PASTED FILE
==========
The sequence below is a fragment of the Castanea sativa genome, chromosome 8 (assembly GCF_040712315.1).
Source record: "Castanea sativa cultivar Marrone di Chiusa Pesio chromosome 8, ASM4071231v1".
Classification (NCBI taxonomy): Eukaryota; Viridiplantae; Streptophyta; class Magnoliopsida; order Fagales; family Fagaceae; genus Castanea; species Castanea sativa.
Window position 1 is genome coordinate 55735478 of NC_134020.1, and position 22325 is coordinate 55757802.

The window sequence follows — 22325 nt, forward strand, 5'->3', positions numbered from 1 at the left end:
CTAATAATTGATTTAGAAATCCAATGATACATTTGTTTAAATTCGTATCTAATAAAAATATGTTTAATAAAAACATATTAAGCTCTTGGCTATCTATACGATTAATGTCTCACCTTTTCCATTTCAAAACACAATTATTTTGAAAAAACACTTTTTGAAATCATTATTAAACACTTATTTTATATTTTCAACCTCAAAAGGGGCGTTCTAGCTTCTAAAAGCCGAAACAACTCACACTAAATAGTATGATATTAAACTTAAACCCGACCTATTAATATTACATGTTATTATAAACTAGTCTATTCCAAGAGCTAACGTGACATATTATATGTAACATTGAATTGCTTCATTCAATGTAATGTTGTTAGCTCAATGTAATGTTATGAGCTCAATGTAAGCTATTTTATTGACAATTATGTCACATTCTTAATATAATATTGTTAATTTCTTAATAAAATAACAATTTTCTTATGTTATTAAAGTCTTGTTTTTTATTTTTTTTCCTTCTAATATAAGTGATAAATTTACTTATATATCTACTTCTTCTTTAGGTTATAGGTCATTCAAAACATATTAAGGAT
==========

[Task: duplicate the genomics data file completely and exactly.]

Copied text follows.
The sequence below is a fragment of the Castanea sativa genome, chromosome 8 (assembly GCF_040712315.1).
Source record: "Castanea sativa cultivar Marrone di Chiusa Pesio chromosome 8, ASM4071231v1".
Classification (NCBI taxonomy): Eukaryota; Viridiplantae; Streptophyta; class Magnoliopsida; order Fagales; family Fagaceae; genus Castanea; species Castanea sativa.
Window position 1 is genome coordinate 55735478 of NC_134020.1, and position 22325 is coordinate 55757802.

The window sequence follows — 22325 nt, forward strand, 5'->3', positions numbered from 1 at the left end:
CTAATAATTGATTTAGAAATCCAATGATACATTTGTTTAAATTCGTATCTAATAAAAATATGTTTAATAAAAACATATTAAGCTCTTGGCTATCTATACGATTAATGTCTCACCTTTTCCATTTCAAAACACAATTATTTTGAAAAAACACTTTTTGAAATCATTATTAAACACTTATTTTATATTTTCAACCTCAAAAGGGGCGTTCTAGCTTCTAAAAGCCGAAACAACTCACACTAAATAGTATGATATTAAACTTAAACCCGACCTATTAATATTACATGTTATTATAAACTAGTCTATTCCAAGAGCTAACGTGACATATTATATGTAACATTGAATTGCTTCATTCAATGTAATGTTGTTAGCTCAATGTAATGTTATGAGCTCAATGTAAGCTATTTTATTGACAATTATGTCACATTCTTAATATAATATTGTTAATTTCTTAATAAAATAACAATTTTCTTATGTTATTAAAGTCTTGTTTTTTATTTTTTTTCCTTCTAATATAAGTGATAAATTTACTTATATATCTACTTCTTCTTTAGGTTATAGGTCATTCAAAACATATTAAGGAT